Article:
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Effect of maternal antenatal influenza vaccination on adverse neonatal outcomes in terms of premature birth, small-for-gestational age and low birth weight: A comparative study

Mokhtar Mahfouz Shatla, Mohammed Essam Khayat, Majd Masoud Ahmed, Aamer Ali Alzahrani, Aymen Abdulrzag Khadrawi, Abdulrahman Saleh Almisfer, Shamsuldin Jamaluddin Zawawi, Abdulaziz Fouad Miyajan.


Background: Maternal influenza infection can impose significant health risks to pregnant women and their neonates.

Objective: The objective of this study was to assess the effect of maternal antenatal influenza vaccination on adverse neonatal outcomes in terms of premature birth, small-for-gestational age (SGA), and low birth weight (LBW).

Material and Methods: The present cross-sectional retrospective study included women who gave birth to their live third trimester neonates at a secondary care hospital in Saudi Arabia after exposure to the 2013/2014 influenza season in any entire trimester of their pregnancy. Neonatal outcomes of women who received inactivated influenza vaccine in their first, second, or early third trimester have been compared to the neonates of women who did not receive the vaccine throughout pregnancy. Data were collected by chart review.

Results: In the present study, 1237 women were included, of these 347 (28.05%) received the trivalent inactivated influenza vaccine during pregnancy. Neonates born to vaccinated mothers were, on average, 97 g heavier (3279.7934 ± 337.6 compared with 3182.5107 ± 424.06, P = 0.001). Adverse neonatal outcomes were significantly lower in the vaccinated group; premature (9.1% compared with 17.6%, P = 0.001), SGA (8% compared with 14%, P = 0.003), and LBW (6.3% compared with 10.4%, P = 0.022). There was no significant increase in birth defects (2.2% compared to 2.6%, P = 0.711). Logistic regression analysis revealed that, compared to the neonates of mothers who received the vaccine, neonates of unvaccinated mothers are at almost two-fold increased risk of being premature (OR = 1.957; 95% CI, 1.310–2.923; P = 0.001), 40% risk for SGA (OR = 1.409; 95% CI, 0.872–2.275; P = 0.161), and 30% risk for LBW (OR = 1.306; 95% CI, 0.773–2.206; P = 0.319).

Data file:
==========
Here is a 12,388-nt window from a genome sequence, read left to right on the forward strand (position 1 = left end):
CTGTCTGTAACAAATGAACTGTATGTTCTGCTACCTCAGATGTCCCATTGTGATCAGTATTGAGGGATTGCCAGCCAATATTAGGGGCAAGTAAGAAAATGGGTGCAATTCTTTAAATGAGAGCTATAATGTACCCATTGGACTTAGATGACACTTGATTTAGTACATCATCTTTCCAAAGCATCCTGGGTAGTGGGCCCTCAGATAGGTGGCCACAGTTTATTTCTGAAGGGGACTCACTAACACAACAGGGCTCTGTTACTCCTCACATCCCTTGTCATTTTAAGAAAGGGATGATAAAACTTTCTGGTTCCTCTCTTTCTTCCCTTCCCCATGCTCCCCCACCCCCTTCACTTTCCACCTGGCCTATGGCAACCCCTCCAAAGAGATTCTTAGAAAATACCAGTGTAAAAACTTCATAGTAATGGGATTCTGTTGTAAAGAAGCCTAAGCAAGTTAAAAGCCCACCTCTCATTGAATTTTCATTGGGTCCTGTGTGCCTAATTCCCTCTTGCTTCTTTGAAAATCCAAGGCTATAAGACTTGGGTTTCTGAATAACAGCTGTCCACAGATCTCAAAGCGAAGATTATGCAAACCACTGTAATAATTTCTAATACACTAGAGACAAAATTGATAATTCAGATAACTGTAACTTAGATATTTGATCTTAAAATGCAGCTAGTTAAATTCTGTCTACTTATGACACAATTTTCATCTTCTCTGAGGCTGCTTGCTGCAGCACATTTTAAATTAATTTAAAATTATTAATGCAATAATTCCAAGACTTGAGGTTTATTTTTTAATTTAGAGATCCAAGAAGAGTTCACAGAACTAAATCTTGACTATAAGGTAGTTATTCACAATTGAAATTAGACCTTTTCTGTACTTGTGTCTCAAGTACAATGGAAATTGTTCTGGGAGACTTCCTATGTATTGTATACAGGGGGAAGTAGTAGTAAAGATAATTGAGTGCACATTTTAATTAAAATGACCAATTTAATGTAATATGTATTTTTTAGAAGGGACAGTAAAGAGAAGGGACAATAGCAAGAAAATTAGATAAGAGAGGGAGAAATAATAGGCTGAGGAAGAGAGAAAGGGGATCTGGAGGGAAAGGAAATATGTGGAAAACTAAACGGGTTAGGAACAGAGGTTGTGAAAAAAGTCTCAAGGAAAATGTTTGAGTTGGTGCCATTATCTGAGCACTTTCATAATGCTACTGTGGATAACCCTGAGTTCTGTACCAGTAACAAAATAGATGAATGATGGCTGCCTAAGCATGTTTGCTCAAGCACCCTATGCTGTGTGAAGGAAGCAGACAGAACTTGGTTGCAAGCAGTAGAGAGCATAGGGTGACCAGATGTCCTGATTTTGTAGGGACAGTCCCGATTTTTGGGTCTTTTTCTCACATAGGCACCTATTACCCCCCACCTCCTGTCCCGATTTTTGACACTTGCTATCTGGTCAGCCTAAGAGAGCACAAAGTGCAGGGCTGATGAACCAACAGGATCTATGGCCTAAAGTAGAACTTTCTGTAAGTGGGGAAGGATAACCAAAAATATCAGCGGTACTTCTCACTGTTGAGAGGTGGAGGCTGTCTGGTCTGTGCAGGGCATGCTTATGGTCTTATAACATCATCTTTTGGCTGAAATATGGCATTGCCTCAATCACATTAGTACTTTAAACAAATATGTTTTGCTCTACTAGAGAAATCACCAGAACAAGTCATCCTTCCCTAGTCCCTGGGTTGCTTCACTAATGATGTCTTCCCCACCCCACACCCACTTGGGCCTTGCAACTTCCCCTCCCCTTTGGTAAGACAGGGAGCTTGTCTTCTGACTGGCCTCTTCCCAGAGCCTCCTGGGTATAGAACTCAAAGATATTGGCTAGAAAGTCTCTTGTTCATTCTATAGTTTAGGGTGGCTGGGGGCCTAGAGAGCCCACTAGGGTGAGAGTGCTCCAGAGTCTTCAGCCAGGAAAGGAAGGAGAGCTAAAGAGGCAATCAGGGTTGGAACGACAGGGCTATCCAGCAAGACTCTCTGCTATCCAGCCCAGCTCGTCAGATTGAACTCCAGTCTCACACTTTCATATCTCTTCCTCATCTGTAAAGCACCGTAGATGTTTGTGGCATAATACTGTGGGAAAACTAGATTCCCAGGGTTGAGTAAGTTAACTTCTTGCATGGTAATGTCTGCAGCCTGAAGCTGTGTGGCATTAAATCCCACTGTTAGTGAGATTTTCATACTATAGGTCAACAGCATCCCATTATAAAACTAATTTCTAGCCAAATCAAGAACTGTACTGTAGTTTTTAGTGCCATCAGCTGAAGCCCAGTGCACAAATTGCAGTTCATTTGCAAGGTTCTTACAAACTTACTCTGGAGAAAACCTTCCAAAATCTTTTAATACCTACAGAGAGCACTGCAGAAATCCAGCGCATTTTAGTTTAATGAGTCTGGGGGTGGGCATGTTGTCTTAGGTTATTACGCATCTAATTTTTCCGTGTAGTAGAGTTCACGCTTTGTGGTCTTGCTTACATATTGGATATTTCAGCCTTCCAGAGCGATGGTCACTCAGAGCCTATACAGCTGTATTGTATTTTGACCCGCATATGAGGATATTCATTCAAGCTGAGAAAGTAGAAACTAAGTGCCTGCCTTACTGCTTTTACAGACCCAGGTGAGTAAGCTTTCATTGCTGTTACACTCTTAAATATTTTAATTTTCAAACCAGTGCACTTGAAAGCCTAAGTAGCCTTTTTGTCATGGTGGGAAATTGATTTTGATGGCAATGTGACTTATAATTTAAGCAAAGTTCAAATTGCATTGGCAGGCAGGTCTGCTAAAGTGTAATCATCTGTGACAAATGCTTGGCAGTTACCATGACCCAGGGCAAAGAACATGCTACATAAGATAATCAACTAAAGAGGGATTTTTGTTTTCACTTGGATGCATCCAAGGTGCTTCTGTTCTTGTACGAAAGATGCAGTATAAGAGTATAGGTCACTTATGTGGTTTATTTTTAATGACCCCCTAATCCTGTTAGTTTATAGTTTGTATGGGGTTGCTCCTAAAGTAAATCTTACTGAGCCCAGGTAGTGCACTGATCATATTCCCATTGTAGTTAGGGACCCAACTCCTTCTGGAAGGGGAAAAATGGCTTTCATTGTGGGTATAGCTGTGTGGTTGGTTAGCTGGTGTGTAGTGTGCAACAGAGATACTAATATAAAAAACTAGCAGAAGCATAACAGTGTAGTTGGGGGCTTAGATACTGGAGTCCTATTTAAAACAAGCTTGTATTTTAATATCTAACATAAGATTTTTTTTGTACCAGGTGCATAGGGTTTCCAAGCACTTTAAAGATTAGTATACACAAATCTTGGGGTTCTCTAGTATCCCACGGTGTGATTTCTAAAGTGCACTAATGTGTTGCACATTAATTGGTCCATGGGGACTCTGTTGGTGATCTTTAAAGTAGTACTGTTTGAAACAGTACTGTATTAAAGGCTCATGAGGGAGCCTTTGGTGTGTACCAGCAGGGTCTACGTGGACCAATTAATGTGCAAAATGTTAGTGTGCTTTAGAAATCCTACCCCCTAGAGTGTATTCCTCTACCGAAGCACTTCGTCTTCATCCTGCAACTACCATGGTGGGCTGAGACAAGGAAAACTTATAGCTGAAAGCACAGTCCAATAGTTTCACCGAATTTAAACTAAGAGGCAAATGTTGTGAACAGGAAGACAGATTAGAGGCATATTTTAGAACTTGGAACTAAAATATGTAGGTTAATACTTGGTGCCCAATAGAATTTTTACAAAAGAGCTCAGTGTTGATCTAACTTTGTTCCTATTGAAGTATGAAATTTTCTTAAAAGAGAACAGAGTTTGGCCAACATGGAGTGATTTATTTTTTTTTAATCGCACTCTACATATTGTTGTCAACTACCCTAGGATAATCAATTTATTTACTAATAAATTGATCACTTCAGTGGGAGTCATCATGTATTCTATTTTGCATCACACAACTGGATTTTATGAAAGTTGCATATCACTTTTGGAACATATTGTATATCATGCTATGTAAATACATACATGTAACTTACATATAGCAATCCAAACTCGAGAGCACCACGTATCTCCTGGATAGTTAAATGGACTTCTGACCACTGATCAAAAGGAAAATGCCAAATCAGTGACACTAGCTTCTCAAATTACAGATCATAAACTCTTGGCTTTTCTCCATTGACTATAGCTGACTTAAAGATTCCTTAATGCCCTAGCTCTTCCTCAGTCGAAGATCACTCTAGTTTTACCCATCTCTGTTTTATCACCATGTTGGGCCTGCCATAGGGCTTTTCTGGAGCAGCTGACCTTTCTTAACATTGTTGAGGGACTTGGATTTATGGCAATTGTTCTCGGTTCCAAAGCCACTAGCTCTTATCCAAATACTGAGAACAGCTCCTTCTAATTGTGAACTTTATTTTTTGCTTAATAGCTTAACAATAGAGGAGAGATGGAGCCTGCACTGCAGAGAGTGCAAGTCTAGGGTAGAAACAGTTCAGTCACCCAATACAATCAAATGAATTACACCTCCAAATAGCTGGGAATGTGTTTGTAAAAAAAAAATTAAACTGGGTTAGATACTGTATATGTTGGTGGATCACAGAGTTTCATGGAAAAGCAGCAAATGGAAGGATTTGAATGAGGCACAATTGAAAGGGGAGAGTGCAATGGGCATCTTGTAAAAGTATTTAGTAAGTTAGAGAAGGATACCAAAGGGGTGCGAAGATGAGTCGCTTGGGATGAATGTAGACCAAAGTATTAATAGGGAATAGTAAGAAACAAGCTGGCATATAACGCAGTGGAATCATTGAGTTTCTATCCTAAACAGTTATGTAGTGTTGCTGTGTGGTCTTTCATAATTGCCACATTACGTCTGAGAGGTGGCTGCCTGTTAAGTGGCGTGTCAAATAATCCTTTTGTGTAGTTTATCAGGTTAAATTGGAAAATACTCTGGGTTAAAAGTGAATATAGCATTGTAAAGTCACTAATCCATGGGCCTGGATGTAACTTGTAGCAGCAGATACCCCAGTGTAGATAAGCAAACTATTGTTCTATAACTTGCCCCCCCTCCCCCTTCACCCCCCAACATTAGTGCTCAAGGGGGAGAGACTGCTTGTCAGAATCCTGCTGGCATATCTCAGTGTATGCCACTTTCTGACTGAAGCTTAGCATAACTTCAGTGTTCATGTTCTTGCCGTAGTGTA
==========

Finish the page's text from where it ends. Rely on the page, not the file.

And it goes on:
Conclusion: Maternal antenatal influenza vaccination is associated with reduced adverse neonatal outcomes in terms of premature birth, SGA, and LBW. Moreover, it is associated with having heavier babies, and not associated with increased birth defects.

Key words: Pregnancy, influenza vaccine, neonatal outcomes, premature, birth weight, defects, small for gestational age

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